Also Known As: CT
Genre: RPG
Platform(s): SNES/PSX
Allegiance: Squaresoft
Vintage: 1995
Rating: T
Intelligence Agency Report by: Kuzu Ryu Sen
Like everyone else in the village of Truce, Crono, your average red-haired kid, is very excited when the day of the festival arrives. Perhaps even more so because his best friend Lucca has promised to show him her new invention. While waiting for Lucca’s invention to be set up, Crono bumps into a girl his age who says her name is Marle. Claiming to be not from the area, Marle asks Crono if she can tag along with him for the day and Crono is not one to refuse pretty blondes. Together they meet up with Lucca, who has invented a teleportation device of some sort. After Crono is used as a guinea pig, Marle volunteers to be teleported next. However, the machine has a violent reaction with her pendant and Marle is thrown into a mysterious portal. Crono chases after her and finds himself in a world eerily similar to his own yet very different at the same time.

Weapons Expert Report by: Kuzu Ryu Sen 
Story/Premise
Gameplay
Impact
Visual
Audio
8.00
9.00
8.50
8.50
9.50
Overall 8.75
(not an average)
Version Reviewed: Super Nintendo 

Ask any old school RPG fan what his/her top three games of all time are and chances are that Chrono Trigger will be mentioned. Sporting an excellent battle engine, a good plot, some top-notch visuals, and an outstanding OST by Mitsuda Yasunori, Chrono Trigger certainly deserves its fame and popularity. However, it is by no means the greatest RPG ever made for the SNES and borders around one of the top three at best. 

The first thing one will notice about Chrono Trigger is its unique turn-based non-random battle system. Other games have featured battle systems without random battles and degenerated into simple button mashing (Seiken Densetsu is a good example), but Chrono Triggermaintains the strategic aspect of combat by using the active time battle system that Squaresoft is famous for while removing the frustration of having to fight without warning every four steps. The battle system is further enhanced by the addition of team techniques, where two or even three members of the active party unite their powers to unleash a spectacular attack on the enemy. These “triple techs” are not easily obtained by any means, but they’re well worth it in both terms of in-game value and graphical value. The only problem is that techs simply cost too much MP to use, which tends to force players to use only standard physical attacks in non-boss battles.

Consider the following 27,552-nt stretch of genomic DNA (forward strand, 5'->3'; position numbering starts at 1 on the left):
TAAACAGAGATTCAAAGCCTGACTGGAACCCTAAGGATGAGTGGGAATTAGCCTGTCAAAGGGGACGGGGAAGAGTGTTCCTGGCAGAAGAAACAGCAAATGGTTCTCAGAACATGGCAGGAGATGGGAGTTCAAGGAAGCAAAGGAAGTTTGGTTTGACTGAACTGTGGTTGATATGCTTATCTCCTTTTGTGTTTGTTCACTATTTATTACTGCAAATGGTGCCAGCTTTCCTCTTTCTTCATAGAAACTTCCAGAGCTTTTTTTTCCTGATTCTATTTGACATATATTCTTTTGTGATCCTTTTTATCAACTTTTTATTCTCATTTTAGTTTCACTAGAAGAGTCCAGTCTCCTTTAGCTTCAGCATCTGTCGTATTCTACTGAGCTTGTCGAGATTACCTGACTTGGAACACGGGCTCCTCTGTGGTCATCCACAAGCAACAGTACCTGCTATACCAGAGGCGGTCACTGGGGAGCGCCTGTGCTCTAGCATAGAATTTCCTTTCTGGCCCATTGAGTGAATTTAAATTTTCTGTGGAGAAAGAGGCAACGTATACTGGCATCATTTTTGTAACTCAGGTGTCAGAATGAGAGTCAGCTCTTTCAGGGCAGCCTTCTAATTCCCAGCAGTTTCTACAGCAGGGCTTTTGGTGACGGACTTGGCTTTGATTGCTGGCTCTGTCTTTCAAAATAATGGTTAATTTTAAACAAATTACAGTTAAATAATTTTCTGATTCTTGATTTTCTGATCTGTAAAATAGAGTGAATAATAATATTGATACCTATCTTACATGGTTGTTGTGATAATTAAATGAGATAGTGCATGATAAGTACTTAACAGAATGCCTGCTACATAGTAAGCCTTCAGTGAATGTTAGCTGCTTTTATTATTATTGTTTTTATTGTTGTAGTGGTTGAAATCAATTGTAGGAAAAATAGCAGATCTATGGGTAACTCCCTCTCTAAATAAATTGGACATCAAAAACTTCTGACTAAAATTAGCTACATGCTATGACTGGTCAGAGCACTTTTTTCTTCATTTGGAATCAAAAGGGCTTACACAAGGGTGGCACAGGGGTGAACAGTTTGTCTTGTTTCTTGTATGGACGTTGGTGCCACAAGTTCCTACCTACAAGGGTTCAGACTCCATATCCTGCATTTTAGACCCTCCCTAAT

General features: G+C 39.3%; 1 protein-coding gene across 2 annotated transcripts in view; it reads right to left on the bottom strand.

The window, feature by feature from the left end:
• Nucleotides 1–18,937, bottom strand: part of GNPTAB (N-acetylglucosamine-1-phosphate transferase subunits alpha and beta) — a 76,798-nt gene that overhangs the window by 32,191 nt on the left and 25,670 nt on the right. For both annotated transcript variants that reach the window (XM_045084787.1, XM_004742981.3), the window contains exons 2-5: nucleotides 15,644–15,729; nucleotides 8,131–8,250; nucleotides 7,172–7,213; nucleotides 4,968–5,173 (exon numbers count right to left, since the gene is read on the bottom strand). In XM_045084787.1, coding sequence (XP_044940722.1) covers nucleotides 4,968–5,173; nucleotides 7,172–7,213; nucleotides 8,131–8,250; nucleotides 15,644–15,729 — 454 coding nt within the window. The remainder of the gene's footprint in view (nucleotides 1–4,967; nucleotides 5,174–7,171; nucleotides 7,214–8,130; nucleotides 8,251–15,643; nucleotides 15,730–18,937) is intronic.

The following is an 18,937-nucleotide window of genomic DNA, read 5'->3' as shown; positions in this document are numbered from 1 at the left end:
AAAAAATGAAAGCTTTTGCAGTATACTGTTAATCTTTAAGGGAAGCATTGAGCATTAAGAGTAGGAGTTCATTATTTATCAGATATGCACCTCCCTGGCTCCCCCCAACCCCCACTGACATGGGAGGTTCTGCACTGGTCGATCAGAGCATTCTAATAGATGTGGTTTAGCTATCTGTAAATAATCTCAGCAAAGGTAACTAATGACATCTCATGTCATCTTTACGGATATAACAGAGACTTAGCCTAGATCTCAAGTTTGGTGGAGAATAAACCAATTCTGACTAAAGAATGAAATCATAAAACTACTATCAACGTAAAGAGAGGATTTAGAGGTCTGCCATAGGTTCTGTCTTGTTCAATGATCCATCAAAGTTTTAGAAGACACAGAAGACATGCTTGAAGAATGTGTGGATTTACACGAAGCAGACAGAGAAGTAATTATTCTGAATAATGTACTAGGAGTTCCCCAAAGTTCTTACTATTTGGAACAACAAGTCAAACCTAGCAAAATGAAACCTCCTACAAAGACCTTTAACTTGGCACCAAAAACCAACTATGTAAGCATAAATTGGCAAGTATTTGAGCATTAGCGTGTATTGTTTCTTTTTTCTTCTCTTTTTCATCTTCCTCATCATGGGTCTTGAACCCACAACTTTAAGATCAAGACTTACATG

Having already solidified the most important aspect of any game, it was then up to Squaresoft’s writers to come up with a storyline that made the game more than just fun battles. Rising to the challenge, they have created a story that is complex, well paced, full of surprises, and most importantly, relatively non-linear in the last-third of the game. This creates the opportunity for several different endings, giving Chrono Triggersomething most RPGs do not possess: replay value. However, while the plot shines, the characters are merely content to bask in its glow. While the characters have diverse and interesting personalities, their development is either hit or miss. Out of the seven playable characters, two are not developed, two are somewhat developed, and only three are fully developed. Crono, the lead, is a particular disappointment in this respect: it doesn’t help that the scriptwriters only gave him one line in the entire game. Most problematic is how a player can use only three characters throughout the whole game and come away no worse for wear in terms of characterization than someone who used all seven. 

Fortunately, the strength of the audio and visual aspects lessens the detrimental impact caused by the poor characterization, drawing attention away from the game’s flaws by eliciting emotion in the player. This could not have succeeded without Mitsuda Yasunori’s fantastic soundtrack. While his pieces are not as majestic or grand as Uematsu Nobuo’s works, they are superior because they fit the game impeccably. Through his OST, Mitsuda shows that he thoroughly understands the emotions of Chrono Trigger’s characters, places, and events, and he magnified them ten-fold through his music. Graphically, the settings are detailed, colourful, and enthralling (particularly Zeal). Character designs by Toriyama Akira (Dragon BallDr. Slump) are excellent, and thankfully less muscle-bound than his designs for his magnum opus, Dragon Ball. The only problem visually is that there just isn’t the same level of detail as one would find in a Star Ocean or Tales of Phantasia. In particular, sprites on the World Map look pixilated and small and the palette, while sufficient, just isn’t large enough. 

In the end, Chrono Trigger is still an excellent game that has withstood the passing of time. Each and every flaw in the game can be overshadowed by the plot, music, and innovation that it brings to the table. However, once the ride is over, objective analysis easily reveals thatChrono Trigger is lacking in character depth and does not excel graphically. Still, one would be hard pressed to find a more fun game anywhere.